CALGARY—A drilling industry group says the oilpatch is in for another year of weak activity as low commodity prices continue to pinch.
The Petroleum Services Association of Canada (PSAC) expects 5,150 wells to be drilled in Canada in 2016, down from an estimated 5,340 wells this year.
And it’s a much more dramatic drop from the five-year average of 11,670 the industry saw before crude prices started to nosedive and then languish below US$50 a barrel for months.
Association CEO Mark Salkeld says the sector hasn’t been able to make anything better out of a bad situation because of pipeline constraints and policy uncertainty.
The group is basing its drilling assumptions on crude prices of US$53 a barrel, natural gas at $2.75 per 1,000 cubic feet, and the Canadian dollar at 75 cents U.S.
“Low commodity prices, oversupply, and low cash flows obviously impacted us significantly in 2015, resulting in an over 50 percent loss of activity from previous year averages,” said Salkeld.
“With those same factors continuing, we can’t expect anything better for 2016.”
PSAC represents companies that provide drilling and other services to the oil and gas sector. So when producers scale back their output due to low prices, PSAC members see a drop in their business, too.
U.S. benchmark crude prices are currently near US$48 a barrel—below what many producers need to make ends meet.
When PSAC issued its original 2015 forecast in October 2014, it was expecting crude prices of US$85 a barrel.
The Canadian Association of Petroleum Producers has estimated that 36,000 jobs have been shed in the oil and gas industry this year, mostly in Alberta.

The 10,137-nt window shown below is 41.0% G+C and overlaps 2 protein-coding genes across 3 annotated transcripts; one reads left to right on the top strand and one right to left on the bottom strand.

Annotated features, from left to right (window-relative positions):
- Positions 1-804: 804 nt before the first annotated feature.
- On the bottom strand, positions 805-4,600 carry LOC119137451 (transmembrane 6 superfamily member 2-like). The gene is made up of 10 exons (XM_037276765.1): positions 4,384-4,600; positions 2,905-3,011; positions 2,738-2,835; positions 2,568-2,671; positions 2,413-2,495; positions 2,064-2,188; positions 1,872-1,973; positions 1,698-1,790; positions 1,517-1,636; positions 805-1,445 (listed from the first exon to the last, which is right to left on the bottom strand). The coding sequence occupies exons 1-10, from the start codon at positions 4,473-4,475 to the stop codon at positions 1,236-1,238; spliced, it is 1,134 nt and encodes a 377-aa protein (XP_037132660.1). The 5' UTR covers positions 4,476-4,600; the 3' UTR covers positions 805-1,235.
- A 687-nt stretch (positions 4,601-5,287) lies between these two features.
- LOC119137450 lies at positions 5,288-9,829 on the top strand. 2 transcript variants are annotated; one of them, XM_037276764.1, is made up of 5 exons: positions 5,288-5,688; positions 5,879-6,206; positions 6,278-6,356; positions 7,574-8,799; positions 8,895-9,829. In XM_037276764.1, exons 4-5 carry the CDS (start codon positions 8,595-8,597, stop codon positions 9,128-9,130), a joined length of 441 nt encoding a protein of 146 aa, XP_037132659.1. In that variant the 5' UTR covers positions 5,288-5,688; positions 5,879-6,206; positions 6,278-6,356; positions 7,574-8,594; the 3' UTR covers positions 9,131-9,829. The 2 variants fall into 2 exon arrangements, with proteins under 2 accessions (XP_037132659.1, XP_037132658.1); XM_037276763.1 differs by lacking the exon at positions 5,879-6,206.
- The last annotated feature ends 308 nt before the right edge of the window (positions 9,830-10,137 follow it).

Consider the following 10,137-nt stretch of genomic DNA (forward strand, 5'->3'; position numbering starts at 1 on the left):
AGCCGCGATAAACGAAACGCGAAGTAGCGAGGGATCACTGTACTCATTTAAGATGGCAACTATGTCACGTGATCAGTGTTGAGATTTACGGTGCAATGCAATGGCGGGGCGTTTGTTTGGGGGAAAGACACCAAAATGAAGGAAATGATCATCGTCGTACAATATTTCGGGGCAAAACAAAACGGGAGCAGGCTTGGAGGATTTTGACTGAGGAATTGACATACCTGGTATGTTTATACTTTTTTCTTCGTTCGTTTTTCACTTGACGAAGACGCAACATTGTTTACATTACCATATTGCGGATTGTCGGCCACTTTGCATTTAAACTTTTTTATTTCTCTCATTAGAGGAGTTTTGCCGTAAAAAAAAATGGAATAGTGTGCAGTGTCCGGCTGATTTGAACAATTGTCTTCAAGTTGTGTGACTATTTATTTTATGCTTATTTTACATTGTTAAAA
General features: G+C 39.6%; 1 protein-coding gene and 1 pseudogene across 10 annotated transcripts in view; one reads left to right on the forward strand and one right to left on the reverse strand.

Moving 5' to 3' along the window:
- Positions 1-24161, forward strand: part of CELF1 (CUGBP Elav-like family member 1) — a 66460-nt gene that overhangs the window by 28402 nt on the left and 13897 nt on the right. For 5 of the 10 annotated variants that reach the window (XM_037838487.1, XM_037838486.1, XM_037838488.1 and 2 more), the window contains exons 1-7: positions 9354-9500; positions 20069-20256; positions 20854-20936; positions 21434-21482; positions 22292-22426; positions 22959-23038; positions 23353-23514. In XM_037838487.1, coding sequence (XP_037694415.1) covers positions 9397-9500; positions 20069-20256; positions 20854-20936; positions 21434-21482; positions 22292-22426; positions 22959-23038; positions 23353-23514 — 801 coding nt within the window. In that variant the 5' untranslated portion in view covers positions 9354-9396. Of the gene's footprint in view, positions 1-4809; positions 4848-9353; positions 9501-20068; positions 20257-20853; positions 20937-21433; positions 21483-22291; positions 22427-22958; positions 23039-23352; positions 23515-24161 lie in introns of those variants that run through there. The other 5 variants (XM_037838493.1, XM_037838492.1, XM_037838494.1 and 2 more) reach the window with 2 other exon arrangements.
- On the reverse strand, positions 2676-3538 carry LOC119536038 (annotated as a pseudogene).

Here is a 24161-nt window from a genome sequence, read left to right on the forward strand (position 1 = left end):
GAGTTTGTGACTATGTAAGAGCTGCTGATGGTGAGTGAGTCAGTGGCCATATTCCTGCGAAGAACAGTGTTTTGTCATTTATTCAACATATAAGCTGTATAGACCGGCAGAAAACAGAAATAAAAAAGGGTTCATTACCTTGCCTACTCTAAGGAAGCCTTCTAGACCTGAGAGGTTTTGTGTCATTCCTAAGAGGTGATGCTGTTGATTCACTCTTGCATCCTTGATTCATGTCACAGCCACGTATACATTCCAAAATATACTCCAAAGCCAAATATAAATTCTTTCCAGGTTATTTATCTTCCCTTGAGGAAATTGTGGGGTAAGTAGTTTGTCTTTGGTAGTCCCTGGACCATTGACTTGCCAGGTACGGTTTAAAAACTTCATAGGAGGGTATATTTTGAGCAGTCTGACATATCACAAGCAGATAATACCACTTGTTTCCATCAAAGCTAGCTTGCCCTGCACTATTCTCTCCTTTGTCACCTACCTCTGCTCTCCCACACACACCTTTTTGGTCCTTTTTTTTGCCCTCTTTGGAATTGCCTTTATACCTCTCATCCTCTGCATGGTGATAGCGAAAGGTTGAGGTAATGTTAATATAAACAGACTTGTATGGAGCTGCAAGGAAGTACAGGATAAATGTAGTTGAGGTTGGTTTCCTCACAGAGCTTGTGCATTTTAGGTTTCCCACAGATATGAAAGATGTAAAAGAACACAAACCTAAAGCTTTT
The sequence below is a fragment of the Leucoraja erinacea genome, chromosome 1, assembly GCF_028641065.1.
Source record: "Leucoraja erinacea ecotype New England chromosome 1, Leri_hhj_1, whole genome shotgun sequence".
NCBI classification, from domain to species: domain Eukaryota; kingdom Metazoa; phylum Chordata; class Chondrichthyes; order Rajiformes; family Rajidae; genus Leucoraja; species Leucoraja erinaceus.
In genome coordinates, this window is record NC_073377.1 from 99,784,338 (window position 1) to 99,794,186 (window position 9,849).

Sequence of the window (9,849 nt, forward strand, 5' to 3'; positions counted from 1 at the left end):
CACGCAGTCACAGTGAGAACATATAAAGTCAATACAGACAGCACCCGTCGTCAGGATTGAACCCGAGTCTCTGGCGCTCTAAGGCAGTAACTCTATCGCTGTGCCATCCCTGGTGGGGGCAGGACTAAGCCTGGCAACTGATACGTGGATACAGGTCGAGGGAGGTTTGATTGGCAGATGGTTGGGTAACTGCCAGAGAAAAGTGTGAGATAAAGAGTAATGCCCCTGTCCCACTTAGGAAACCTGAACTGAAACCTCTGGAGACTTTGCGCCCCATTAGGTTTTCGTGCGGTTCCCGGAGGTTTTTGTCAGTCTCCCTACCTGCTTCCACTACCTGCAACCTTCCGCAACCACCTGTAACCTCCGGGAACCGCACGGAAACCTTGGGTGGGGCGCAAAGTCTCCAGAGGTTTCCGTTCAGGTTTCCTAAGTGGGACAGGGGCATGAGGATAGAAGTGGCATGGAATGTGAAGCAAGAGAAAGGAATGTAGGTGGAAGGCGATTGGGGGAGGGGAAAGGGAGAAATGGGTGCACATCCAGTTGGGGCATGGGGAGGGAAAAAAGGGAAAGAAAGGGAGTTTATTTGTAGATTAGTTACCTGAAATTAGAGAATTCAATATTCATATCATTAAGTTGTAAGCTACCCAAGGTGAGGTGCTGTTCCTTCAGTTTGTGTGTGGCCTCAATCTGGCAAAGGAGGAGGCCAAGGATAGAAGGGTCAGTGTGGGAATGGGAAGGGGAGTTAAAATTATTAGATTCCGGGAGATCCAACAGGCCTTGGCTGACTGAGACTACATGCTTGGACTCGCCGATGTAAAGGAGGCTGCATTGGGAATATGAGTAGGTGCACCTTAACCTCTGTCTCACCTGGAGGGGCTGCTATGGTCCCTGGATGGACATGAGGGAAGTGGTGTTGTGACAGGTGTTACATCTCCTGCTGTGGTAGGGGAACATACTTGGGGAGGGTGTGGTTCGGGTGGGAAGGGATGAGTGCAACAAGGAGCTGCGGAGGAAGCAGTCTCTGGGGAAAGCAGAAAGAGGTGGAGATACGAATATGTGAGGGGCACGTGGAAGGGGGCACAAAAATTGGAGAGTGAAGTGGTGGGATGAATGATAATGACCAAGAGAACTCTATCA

It’s been estimated that each active drilling rig represents 135 direct and indirect jobs.
In Alberta and Saskatchewan, the level of activity is forecast to be flat from 2015 into 2016. Manitoba is expected to see a slight improvement, while British Columbia is in for a 28 percent drop.
In addition to low prices, the lack of export pipeline capacity is also a big issue, said Salkeld.
The PSAC forecast comes a day after TransCanada Corp. asked for a delay in the U.S. review of its cross-border Keystone XL proposal, potentially adding another year to what has already been a protracted seven-year process.
“We have the third-largest oil reserves in the world, but have less than 4 percent of the global market share,” said Salkeld.
“We’re resilient, yes, but as a country we need to get on with addressing the issues that are limiting our resource sectors, especially our energy resources, from contributing to the country’s prosperity and its reputation as a responsible developer of natural resources.”